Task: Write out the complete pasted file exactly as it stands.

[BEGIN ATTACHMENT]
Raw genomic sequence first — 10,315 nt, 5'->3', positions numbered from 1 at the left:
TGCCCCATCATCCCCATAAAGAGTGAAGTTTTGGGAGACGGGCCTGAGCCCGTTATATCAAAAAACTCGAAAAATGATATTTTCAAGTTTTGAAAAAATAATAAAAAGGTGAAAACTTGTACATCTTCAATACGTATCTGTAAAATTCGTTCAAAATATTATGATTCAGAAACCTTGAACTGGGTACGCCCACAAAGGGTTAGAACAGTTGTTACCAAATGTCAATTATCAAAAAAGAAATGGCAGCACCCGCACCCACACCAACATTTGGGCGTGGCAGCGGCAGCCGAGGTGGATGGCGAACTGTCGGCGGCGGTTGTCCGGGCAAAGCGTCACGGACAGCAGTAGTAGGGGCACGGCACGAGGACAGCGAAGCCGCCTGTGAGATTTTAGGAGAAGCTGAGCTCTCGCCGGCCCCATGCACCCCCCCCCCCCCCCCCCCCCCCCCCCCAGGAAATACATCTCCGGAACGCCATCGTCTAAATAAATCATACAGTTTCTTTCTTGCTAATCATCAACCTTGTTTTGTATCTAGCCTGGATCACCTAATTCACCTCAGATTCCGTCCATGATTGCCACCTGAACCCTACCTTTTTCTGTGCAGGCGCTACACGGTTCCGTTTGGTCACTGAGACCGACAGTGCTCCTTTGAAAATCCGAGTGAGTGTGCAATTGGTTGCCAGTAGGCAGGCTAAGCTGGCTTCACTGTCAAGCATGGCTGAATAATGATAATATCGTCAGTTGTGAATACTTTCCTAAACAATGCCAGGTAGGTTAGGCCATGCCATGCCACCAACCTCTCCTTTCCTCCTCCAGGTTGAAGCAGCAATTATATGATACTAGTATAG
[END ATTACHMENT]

Raw genomic sequence first — 10,315 nt, 5'->3', positions numbered from 1 at the left:
TGCCCCATCATCCCCATAAAGAGTGAAGTTTTGGGAGACGGGCCTGAGCCCGTTATATCAAAAAACTCGAAAAATGATATTTTCAAGTTTTGAAAAAATAATAAAAAGGTGAAAACTTGTACATCTTCAATACGTATCTGTAAAATTCGTTCAAAATATTATGATTCAGAAACCTTGAACTGGGTACGCCCACAAAGGGTTAGAACAGTTGTTACCAAATGTCAATTATCAAAAAAGAAATGGCAGCACCCGCACCCACACCAACATTTGGGCGTGGCAGCGGCAGCCGAGGTGGATGGCGAACTGTCGGCGGCGGTTGTCCGGGCAAAGCGTCACGGACAGCAGTAGTAGGGGCACGGCACGAGGACAGCGAAGCCGCCTGTGAGATTTTAGGAGAAGCTGAGCTCTCGCCGGCCCCATGCACCCCCCCCCCCCCCCCCCCCCCCCCCCCAGGAAATACATCTCCGGAACGCCATCGTCTAAATAAATCATACAGTTTCTTTCTTGCTAATCATCAACCTTGTTTTGTATCTAGCCTGGATCACCTAATTCACCTCAGATTCCGTCCATGATTGCCACCTGAACCCTACCTTTTTCTGTGCAGGCGCTACACGGTTCCGTTTGGTCACTGAGACCGACAGTGCTCCTTTGAAAATCCGAGTGAGTGTGCAATTGGTTGCCAGTAGGCAGGCTAAGCTGGCTTCACTGTCAAGCATGGCTGAATAATGATAATATCGTCAGTTGTGAATACTTTCCTAAACAATGCCAGGTAGGTTAGGCCATGCCATGCCACCAACCTCTCCTTTCCTCCTCCAGGTTGAAGCAGCAATTATATGATACTAGTATAG